I can proudly say that the vast majority of the ideas for KerDoodle content are 100% original. They are all me. They all squoze out of the imagination organ secreted somewhere behind my whotsit, and plopped unceremoniously out onto the ‘page’. Some, though, were more inspired than others.

I’ve talked about Peanuts before – my love of Charlie Brown and the gang, so we’ll start there. But then we’ll move on to real artists throughout the spectrum of legitimate creation. I loved and appreciated them before I started doing these little creatives, but then? I appreciated the true genius of those incredible artists so much more after I started trying to draw. As much as I enjoy drawing these little guys, there really is no comparison with the real artists of the world, and I know it. So, the best way I could think of to show my appreciation was to draw an KerDoodular homage to the ones I appreciated the most. So here are my favourite head-nods, cap-doffs, and solemn bows to the true greats of the art world, amongst whom in my opinion I only aspire to wish to want to belong.

It seems that everyone in the Village requires the psychiatric assistance of my rendition of Doctor Lucy Van Pelt. Dogs, cats, rabbits. Horses. We’ll see the animals more in a little while.

This next one is not so much a literary or aesthetic reference as an historical one. Mount Rushmore, of course, shows carved (read, exploded) renditions of the most famous, revered and important American presidents, and I thought some respectful KerDoodle presidents would not seem amiss.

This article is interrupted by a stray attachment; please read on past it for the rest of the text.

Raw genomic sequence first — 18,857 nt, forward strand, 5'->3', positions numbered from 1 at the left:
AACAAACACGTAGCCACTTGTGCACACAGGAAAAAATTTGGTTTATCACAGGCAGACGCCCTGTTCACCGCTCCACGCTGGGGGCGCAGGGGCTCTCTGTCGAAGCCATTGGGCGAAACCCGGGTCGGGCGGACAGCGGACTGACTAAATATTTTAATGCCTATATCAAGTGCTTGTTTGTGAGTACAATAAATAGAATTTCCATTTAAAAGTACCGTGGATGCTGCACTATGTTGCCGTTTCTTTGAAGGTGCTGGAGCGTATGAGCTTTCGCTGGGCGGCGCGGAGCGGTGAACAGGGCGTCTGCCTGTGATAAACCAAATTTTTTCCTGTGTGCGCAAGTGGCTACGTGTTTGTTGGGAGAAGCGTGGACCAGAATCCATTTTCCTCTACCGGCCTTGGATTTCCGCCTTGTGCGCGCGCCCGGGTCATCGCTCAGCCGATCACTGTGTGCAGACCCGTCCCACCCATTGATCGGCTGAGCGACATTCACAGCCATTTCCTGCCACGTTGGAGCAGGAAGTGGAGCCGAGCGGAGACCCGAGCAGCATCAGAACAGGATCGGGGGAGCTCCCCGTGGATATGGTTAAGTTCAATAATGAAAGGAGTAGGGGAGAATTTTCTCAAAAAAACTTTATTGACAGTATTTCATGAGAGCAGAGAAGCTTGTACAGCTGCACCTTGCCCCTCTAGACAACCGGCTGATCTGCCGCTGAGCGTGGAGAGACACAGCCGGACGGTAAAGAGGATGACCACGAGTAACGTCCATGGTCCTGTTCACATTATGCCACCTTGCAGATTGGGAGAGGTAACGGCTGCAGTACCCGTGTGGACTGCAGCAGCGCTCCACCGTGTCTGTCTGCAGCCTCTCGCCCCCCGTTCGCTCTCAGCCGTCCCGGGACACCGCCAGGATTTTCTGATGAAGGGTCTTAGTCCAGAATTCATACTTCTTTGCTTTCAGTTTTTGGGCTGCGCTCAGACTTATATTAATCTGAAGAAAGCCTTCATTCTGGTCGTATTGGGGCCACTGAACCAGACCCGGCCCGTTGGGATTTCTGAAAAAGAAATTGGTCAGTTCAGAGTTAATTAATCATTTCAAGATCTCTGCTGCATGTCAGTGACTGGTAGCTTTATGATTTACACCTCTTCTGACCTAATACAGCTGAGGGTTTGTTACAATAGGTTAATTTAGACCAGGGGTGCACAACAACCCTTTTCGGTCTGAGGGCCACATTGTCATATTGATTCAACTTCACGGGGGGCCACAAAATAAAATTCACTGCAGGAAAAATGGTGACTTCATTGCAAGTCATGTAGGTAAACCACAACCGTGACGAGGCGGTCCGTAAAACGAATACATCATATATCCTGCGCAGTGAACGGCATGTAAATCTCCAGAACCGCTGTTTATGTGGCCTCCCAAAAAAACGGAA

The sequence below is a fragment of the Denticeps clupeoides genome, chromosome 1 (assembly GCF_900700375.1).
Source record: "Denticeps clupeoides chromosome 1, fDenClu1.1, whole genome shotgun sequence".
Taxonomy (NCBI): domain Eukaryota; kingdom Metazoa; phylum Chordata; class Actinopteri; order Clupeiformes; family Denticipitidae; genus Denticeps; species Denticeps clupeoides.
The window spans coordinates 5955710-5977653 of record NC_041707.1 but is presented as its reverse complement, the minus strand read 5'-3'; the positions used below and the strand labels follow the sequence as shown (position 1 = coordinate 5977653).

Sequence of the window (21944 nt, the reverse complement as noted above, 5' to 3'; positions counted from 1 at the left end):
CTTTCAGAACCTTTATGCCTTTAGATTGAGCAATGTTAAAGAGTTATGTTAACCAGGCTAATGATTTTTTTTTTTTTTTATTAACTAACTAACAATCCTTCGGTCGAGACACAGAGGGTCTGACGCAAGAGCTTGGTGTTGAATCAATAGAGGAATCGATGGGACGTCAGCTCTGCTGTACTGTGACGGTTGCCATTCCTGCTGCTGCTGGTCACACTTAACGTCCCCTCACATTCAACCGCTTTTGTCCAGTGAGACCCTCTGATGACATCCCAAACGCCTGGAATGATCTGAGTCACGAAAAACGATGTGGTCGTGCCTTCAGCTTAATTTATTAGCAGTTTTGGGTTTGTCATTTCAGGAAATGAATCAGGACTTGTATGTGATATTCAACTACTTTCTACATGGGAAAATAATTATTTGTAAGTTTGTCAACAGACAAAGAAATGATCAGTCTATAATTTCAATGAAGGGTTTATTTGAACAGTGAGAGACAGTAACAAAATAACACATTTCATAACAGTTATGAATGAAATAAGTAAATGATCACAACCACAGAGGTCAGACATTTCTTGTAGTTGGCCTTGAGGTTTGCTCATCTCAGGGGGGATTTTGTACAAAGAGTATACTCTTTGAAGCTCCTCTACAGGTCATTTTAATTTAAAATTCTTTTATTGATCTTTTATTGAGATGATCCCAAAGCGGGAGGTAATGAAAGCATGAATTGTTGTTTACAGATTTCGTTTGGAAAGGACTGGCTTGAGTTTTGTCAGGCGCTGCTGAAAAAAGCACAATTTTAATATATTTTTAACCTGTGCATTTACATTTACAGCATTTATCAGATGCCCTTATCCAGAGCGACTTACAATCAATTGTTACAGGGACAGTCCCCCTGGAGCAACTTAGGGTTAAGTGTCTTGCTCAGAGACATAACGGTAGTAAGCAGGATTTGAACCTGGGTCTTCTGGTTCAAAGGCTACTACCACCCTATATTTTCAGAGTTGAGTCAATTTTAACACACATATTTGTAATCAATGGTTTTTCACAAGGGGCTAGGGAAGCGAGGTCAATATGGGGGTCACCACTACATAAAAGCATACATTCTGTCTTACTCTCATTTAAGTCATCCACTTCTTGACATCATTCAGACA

Note that I drew them so that there’s no more room for additions. That’s because I don’t think there should be. In many ways the unifying message of those four has been lost in the noise of the present-day, and adding anyone else to that reverent place would, to me, be an absolute travesty.

Ok, you won’t recognize this next one. It has a family angle. The original – the one that I’m honouring here – was drawn by my grandfather, Stanley McDonall. He was a sign-maker, a cartoonist, and a window-drawer back when store windows needed to have things drawn on them. Here’s a photograph of his original. Rather appropriately, it’s hanging on the wall of my sister’s barn, in the darkest wilds of Ontario.

He was undoubtedly an artist, don’t you think? He used real paint, real canvas. There was no delete button, no ‘undo’ to make corrections. If he made a mistake he had to fix it. Of course, we could argue the pros and cons of the available technology all day, but what purpose would that serve? That’s why I consider my version an homage. It’s not better. It just nods to his work as a way of saying, ‘nice job, Gramps.’

I didn’t know my grandpa all that well – he lived in a different country, at the other end of the continent. But the fact that I started drawing at all – even all these years later – makes me wonder if there isn’t some kind of genetic predisposition in our family to render the world around us in – if you’ll forgive the pun – palatable terms.

Anyway, here’s my version. See what you think.

It has the same elements as the original, but a slightly different treatment. For this production I actually had to learn how to draw cobwebs, if you can imagine that – I had to go to school for that. The other, outside, KerDoodle, looking in, is an added bonus. His job is to affirm that this situation is, in fact, funny. You know, in case you missed it.

When I drew this I had not seen the original work in decades, so my homage is strictly from memory. It certainly wasn’t an attempt to copy the original, but I think it works. Anyway, at the very least it’s done with love and appreciation for the idea.

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